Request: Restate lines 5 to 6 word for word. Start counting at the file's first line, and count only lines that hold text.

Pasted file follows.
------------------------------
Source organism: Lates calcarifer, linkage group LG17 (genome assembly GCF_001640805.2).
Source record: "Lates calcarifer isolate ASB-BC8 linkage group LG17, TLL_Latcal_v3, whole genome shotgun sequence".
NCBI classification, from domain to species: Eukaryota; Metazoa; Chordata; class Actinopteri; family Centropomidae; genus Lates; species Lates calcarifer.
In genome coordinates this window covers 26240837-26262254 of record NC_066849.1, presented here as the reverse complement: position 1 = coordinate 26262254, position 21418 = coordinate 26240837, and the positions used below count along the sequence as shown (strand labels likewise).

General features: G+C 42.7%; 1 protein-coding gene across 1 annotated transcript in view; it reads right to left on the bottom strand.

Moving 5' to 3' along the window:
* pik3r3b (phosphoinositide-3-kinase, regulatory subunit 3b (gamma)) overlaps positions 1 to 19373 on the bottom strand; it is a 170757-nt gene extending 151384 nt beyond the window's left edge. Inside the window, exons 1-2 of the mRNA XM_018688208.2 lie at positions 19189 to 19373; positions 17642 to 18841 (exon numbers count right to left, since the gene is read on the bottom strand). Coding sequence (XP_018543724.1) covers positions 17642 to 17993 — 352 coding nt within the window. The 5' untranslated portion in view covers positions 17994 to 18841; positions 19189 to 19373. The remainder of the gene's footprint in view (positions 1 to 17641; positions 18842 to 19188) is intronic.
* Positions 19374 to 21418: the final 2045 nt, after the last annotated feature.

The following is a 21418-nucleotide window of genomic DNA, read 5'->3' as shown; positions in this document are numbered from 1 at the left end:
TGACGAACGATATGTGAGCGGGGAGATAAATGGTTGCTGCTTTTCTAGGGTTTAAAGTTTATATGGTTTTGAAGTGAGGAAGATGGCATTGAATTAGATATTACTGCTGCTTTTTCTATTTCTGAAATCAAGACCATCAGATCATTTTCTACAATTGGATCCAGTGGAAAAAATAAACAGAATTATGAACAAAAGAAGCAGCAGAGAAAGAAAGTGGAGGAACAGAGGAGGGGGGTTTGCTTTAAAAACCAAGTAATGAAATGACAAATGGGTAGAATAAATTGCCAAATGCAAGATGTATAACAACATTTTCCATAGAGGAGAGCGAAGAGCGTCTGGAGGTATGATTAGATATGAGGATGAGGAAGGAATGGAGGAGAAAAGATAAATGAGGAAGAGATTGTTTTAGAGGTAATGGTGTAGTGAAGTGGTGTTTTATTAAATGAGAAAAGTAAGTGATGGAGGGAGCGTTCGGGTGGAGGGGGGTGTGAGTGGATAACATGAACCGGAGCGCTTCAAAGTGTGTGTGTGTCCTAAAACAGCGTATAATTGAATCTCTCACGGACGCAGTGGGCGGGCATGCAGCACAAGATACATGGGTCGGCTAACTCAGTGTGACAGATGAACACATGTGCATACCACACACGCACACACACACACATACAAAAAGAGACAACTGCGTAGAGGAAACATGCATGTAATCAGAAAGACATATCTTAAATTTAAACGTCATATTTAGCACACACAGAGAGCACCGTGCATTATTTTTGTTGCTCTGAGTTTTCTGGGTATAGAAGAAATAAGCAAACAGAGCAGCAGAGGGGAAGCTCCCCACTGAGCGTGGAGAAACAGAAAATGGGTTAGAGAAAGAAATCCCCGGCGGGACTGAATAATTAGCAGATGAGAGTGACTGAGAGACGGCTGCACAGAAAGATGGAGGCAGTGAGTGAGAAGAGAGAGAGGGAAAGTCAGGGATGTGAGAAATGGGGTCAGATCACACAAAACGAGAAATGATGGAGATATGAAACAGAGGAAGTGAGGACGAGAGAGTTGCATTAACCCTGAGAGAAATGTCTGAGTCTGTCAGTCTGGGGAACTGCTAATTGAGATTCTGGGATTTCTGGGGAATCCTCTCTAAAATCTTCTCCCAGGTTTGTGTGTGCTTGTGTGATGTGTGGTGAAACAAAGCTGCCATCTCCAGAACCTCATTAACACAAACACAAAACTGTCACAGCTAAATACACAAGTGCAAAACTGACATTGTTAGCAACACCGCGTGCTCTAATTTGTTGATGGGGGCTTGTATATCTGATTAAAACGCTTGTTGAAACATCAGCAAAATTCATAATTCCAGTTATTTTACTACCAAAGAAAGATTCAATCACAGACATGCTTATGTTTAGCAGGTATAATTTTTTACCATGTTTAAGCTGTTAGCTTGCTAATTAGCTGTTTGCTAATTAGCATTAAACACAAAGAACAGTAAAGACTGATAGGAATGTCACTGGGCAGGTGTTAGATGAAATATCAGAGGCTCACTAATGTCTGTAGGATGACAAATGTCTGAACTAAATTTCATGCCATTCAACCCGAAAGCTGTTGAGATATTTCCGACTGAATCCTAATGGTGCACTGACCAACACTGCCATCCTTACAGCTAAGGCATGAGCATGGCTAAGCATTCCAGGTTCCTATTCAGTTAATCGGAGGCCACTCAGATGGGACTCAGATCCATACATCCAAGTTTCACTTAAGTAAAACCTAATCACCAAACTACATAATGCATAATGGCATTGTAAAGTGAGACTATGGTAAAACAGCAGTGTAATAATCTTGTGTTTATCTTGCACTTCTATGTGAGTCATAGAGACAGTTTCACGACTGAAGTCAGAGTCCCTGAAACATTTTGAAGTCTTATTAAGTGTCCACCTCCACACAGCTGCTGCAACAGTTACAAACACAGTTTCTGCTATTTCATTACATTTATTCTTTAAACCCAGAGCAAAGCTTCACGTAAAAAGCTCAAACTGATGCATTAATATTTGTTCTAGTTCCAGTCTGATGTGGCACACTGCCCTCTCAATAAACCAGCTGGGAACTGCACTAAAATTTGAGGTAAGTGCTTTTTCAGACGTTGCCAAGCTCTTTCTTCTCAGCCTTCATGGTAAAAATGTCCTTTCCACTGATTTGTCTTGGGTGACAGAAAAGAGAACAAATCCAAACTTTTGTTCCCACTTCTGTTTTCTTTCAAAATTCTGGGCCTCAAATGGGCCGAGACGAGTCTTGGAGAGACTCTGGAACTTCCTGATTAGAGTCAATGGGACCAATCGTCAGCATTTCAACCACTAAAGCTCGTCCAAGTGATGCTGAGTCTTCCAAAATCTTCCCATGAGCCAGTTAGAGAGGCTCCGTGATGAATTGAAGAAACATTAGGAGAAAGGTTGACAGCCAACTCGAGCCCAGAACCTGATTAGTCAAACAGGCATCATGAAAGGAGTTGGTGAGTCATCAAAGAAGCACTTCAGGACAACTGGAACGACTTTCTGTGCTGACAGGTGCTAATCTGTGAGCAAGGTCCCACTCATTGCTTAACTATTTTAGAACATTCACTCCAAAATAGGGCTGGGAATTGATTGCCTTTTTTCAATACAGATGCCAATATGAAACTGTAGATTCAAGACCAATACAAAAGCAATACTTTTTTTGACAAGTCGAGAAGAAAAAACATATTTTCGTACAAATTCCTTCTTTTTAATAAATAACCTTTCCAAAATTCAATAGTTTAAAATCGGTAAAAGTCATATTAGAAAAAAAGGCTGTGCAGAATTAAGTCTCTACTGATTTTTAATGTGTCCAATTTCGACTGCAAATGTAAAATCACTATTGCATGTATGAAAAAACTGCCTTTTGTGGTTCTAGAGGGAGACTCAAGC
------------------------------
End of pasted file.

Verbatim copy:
General features: G+C 42.7%; 1 protein-coding gene across 1 annotated transcript in view; it reads right to left on the bottom strand.

Moving 5' to 3' along the window: